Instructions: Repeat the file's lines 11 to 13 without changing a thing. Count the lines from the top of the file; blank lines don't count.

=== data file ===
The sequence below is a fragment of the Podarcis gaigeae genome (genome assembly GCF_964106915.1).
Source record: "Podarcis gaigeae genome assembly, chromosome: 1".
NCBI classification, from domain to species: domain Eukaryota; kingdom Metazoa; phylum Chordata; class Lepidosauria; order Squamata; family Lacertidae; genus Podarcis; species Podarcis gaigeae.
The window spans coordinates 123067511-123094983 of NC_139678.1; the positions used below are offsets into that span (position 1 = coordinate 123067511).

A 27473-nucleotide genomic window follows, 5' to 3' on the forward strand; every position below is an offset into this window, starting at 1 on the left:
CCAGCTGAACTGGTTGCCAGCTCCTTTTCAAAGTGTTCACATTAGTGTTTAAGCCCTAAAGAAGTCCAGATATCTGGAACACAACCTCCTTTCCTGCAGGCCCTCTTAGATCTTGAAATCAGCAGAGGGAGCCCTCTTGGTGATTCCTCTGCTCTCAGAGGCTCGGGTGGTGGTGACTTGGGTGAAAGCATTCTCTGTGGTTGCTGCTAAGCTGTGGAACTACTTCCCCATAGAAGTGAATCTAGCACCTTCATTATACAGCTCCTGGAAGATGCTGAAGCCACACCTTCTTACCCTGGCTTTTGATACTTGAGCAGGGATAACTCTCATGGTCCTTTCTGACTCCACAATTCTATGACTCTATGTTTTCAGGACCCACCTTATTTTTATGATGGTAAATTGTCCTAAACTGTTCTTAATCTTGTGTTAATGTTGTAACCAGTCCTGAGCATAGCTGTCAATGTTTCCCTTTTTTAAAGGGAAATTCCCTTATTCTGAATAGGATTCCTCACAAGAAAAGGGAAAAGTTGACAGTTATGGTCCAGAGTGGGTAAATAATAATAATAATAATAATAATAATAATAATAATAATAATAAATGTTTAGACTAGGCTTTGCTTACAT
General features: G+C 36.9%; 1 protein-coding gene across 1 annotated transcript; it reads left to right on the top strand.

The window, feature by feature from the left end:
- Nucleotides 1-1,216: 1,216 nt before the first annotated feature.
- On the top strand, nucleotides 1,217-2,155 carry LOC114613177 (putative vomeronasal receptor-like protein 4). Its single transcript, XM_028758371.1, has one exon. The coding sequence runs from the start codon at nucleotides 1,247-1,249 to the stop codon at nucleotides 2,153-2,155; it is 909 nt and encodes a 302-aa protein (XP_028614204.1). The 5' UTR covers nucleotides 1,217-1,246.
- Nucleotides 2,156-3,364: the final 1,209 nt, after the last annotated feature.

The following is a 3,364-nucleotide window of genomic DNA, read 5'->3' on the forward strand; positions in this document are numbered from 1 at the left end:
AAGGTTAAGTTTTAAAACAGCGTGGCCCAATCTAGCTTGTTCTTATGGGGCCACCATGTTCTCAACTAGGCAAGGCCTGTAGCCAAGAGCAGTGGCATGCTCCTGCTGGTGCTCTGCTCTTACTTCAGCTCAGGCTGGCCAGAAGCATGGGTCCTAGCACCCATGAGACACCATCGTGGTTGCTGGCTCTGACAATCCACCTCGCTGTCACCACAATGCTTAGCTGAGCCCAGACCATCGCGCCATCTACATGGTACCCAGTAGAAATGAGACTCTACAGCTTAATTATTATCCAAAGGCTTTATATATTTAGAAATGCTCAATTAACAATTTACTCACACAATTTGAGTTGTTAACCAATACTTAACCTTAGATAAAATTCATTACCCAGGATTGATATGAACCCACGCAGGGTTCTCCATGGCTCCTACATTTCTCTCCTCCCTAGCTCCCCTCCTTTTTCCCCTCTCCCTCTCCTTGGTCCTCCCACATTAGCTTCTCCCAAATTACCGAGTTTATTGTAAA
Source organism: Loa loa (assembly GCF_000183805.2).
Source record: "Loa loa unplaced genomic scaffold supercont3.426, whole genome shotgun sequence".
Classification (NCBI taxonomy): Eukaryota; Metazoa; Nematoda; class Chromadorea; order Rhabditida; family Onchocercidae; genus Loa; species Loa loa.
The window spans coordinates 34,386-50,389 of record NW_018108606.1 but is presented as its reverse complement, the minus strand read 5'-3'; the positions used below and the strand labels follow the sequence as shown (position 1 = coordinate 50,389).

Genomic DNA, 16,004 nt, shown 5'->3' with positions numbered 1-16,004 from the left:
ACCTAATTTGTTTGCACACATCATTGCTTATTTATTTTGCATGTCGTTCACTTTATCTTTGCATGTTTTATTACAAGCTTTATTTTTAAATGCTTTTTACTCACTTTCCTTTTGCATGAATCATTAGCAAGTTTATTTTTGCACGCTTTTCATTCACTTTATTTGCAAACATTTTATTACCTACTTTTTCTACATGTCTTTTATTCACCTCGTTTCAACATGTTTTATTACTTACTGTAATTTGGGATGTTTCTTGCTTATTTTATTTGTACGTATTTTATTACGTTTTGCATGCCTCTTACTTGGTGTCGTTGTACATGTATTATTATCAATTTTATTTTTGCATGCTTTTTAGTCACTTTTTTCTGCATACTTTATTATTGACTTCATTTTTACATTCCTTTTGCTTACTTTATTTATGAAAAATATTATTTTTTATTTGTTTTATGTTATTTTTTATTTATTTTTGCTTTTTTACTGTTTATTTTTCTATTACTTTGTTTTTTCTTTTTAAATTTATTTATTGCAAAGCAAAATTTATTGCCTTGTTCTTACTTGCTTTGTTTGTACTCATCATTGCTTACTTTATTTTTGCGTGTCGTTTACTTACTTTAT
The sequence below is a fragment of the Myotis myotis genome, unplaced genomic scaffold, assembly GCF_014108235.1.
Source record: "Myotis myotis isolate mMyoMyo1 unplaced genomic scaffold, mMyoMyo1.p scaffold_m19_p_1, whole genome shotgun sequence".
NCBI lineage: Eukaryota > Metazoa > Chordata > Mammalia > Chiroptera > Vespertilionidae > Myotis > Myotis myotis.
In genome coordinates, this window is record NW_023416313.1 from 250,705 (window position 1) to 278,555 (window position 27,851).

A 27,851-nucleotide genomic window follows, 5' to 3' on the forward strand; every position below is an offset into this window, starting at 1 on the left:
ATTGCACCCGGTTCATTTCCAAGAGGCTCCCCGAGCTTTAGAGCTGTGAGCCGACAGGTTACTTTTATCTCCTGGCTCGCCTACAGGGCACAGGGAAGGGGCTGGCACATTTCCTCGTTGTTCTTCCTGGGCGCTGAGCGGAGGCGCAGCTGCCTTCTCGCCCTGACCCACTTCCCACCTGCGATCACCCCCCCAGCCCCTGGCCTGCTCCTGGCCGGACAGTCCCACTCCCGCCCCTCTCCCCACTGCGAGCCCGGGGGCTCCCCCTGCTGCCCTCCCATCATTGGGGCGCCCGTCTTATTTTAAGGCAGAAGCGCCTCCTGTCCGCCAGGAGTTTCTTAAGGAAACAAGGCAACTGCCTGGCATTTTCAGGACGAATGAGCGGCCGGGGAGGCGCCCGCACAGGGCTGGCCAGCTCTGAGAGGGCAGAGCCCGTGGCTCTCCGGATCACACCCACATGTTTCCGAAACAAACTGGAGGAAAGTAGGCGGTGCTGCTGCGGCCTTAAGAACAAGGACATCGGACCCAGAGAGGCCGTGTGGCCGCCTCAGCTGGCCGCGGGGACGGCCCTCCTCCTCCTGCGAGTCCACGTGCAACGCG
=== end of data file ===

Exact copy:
- Nucleotides 2,156-3,364: the final 1,209 nt, after the last annotated feature.

The following is a 3,364-nucleotide window of genomic DNA, read 5'->3' on the forward strand; positions in this document are numbered from 1 at the left end:
AAGGTTAAGTTTTAAAACAGCGTGGCCCAATCTAGCTTGTTCTTATGGGGCCACCATGTTCTCAACTAGGCAAGGCCTGTAGCCAAGAGCAGTGGCATGCTCCTGCTGGTGCTCTGCTCTTACTTCAGCTCAGGCTGGCCAGAAGCATGGGTCCTAGCACCCATGAGACACCATCGTGGTTGCTGGCTCTGACAATCCACCTCGCTGTCACCACAATGCTTAGCTGAGCCCAGACCATCGCGCCATCTACATGGTACCCAGTAGAAATGAGACTCTACAGCTTAATTATTATCCAAAGGCTTTATATATTTAGAAATGCTCAATTAACAATTTACTCACACAATTTGAGTTGTTAACCAATACTTAACCTTAGATAAAATTCATTACCCAGGATTGATATGAACCCACGCAGGGTTCTCCATGGCTCCTACATTTCTCTCCTCCCTAGCTCCCCTCCTTTTTCCCCTCTCCCTCTCCTTGGTCCTCCCACATTAGCTTCTCCCAAATTACCGAGTTTATTGTAAA